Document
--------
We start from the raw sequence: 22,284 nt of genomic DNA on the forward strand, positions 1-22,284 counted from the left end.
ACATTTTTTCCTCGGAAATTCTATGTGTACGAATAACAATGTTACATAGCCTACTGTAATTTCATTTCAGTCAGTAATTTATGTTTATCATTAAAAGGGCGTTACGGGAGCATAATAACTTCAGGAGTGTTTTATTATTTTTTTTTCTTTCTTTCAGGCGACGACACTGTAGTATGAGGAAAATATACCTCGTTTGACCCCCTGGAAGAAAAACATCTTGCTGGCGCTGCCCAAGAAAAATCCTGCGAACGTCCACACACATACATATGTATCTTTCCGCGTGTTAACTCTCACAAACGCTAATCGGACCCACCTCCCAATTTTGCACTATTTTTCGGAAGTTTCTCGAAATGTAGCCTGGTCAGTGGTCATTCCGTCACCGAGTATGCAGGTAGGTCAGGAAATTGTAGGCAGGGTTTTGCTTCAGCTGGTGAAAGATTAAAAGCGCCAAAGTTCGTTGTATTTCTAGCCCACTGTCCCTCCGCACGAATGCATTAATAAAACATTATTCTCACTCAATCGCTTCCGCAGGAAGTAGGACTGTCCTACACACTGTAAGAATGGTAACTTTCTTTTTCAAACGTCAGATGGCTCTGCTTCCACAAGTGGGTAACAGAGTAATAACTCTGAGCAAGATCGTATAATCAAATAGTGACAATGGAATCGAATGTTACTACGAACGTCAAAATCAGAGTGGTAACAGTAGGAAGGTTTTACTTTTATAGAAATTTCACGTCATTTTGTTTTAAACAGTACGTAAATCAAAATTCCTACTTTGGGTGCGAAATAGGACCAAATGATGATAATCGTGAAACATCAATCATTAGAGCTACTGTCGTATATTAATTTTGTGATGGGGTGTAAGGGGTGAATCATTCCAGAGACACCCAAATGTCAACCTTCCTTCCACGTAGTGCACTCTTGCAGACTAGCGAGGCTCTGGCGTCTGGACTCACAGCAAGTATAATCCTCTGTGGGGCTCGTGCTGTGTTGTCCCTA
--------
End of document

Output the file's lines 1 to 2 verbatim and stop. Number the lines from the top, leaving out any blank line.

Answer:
We start from the raw sequence: 22,284 nt of genomic DNA on the forward strand, positions 1-22,284 counted from the left end.
ACATTTTTTCCTCGGAAATTCTATGTGTACGAATAACAATGTTACATAGCCTACTGTAATTTCATTTCAGTCAGTAATTTATGTTTATCATTAAAAGGGCGTTACGGGAGCATAATAACTTCAGGAGTGTTTTATTATTTTTTTTTCTTTCTTTCAGGCGACGACACTGTAGTATGAGGAAAATATACCTCGTTTGACCCCCTGGAAGAAAAACATCTTGCTGGCGCTGCCCAAGAAAAATCCTGCGAACGTCCACACACATACATATGTATCTTTCCGCGTGTTAACTCTCACAAACGCTAATCGGACCCACCTCCCAATTTTGCACTATTTTTCGGAAGTTTCTCGAAATGTAGCCTGGTCAGTGGTCATTCCGTCACCGAGTATGCAGGTAGGTCAGGAAATTGTAGGCAGGGTTTTGCTTCAGCTGGTGAAAGATTAAAAGCGCCAAAGTTCGTTGTATTTCTAGCCCACTGTCCCTCCGCACGAATGCATTAATAAAACATTATTCTCACTCAATCGCTTCCGCAGGAAGTAGGACTGTCCTACACACTGTAAGAATGGTAACTTTCTTTTTCAAACGTCAGATGGCTCTGCTTCCACAAGTGGGTAACAGAGTAATAACTCTGAGCAAGATCGTATAATCAAATAGTGACAATGGAATCGAATGTTACTACGAACGTCAAAATCAGAGTGGTAACAGTAGGAAGGTTTTACTTTTATAGAAATTTCACGTCATTTTGTTTTAAACAGTACGTAAATCAAAATTCCTACTTTGGGTGCGAAATAGGACCAAATGATGATAATCGTGAAACATCAATCATTAGAGCTACTGTCGTATATTAATTTTGTGATGGGGTGTAAGGGGTGAATCATTCCAGAGACACCCAAATGTCAACCTTCCTTCCACGTAGTGCACTCTTGCAGACTAGCGAGGCTCTGGCGTCTGGACTCACAGCAAGTATAATCCTCTGTGGGGCTCGTGCTGTGTTGTCCCTA